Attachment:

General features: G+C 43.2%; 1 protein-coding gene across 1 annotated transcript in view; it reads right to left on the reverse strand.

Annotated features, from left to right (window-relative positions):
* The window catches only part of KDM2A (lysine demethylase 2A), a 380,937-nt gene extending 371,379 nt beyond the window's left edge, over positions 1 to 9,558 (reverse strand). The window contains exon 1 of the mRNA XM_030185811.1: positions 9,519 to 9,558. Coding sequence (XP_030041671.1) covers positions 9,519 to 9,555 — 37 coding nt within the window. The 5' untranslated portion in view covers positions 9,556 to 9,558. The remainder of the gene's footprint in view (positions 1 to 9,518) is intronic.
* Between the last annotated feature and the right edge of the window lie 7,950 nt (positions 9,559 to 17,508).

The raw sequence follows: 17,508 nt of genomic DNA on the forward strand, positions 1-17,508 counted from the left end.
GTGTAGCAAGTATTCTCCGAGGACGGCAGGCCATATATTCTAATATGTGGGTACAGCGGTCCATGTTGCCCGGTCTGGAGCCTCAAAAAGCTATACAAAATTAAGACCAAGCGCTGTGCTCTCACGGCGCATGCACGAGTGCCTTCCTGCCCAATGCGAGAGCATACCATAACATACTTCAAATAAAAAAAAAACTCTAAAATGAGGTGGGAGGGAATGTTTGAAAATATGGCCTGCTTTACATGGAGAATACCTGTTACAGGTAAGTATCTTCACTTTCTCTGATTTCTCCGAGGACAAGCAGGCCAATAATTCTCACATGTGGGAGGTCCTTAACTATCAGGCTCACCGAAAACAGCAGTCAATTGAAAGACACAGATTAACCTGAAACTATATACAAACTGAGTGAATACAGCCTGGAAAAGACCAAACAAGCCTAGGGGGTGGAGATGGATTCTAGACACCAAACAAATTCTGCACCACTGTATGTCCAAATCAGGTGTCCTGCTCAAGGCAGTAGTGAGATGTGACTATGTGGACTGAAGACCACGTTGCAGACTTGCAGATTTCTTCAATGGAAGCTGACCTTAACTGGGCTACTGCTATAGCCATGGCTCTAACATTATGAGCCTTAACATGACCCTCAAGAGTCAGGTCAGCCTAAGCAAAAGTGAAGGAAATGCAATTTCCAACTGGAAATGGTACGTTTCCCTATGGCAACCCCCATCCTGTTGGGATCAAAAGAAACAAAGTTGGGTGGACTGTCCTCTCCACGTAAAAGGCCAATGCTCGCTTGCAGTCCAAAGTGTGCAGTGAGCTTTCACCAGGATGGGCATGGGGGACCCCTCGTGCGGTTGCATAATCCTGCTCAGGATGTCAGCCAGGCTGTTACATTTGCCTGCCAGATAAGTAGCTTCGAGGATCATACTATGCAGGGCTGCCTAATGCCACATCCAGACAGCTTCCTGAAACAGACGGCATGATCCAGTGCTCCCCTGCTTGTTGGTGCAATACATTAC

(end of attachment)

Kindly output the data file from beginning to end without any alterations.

General features: G+C 43.2%; 1 protein-coding gene across 1 annotated transcript in view; it reads right to left on the reverse strand.

Annotated features, from left to right (window-relative positions):
* The window catches only part of KDM2A (lysine demethylase 2A), a 380,937-nt gene extending 371,379 nt beyond the window's left edge, over positions 1 to 9,558 (reverse strand). The window contains exon 1 of the mRNA XM_030185811.1: positions 9,519 to 9,558. Coding sequence (XP_030041671.1) covers positions 9,519 to 9,555 — 37 coding nt within the window. The 5' untranslated portion in view covers positions 9,556 to 9,558. The remainder of the gene's footprint in view (positions 1 to 9,518) is intronic.
* Between the last annotated feature and the right edge of the window lie 7,950 nt (positions 9,559 to 17,508).

The raw sequence follows: 17,508 nt of genomic DNA on the forward strand, positions 1-17,508 counted from the left end.
GTGTAGCAAGTATTCTCCGAGGACGGCAGGCCATATATTCTAATATGTGGGTACAGCGGTCCATGTTGCCCGGTCTGGAGCCTCAAAAAGCTATACAAAATTAAGACCAAGCGCTGTGCTCTCACGGCGCATGCACGAGTGCCTTCCTGCCCAATGCGAGAGCATACCATAACATACTTCAAATAAAAAAAAAACTCTAAAATGAGGTGGGAGGGAATGTTTGAAAATATGGCCTGCTTTACATGGAGAATACCTGTTACAGGTAAGTATCTTCACTTTCTCTGATTTCTCCGAGGACAAGCAGGCCAATAATTCTCACATGTGGGAGGTCCTTAACTATCAGGCTCACCGAAAACAGCAGTCAATTGAAAGACACAGATTAACCTGAAACTATATACAAACTGAGTGAATACAGCCTGGAAAAGACCAAACAAGCCTAGGGGGTGGAGATGGATTCTAGACACCAAACAAATTCTGCACCACTGTATGTCCAAATCAGGTGTCCTGCTCAAGGCAGTAGTGAGATGTGACTATGTGGACTGAAGACCACGTTGCAGACTTGCAGATTTCTTCAATGGAAGCTGACCTTAACTGGGCTACTGCTATAGCCATGGCTCTAACATTATGAGCCTTAACATGACCCTCAAGAGTCAGGTCAGCCTAAGCAAAAGTGAAGGAAATGCAATTTCCAACTGGAAATGGTACGTTTCCCTATGGCAACCCCCATCCTGTTGGGATCAAAAGAAACAAAGTTGGGTGGACTGTCCTCTCCACGTAAAAGGCCAATGCTCGCTTGCAGTCCAAAGTGTGCAGTGAGCTTTCACCAGGATGGGCATGGGGGACCCCTCGTGCGGTTGCATAATCCTGCTCAGGATGTCAGCCAGGCTGTTACATTTGCCTGCCAGATAAGTAGCTTCGAGGATCATACTATGCAGGGCTGCCTAATGCCACATCCAGACAGCTTCCTGAAACAGACGGCATGATCCAGTGCTCCCCTGCTTGTTGGTGCAATACATTAC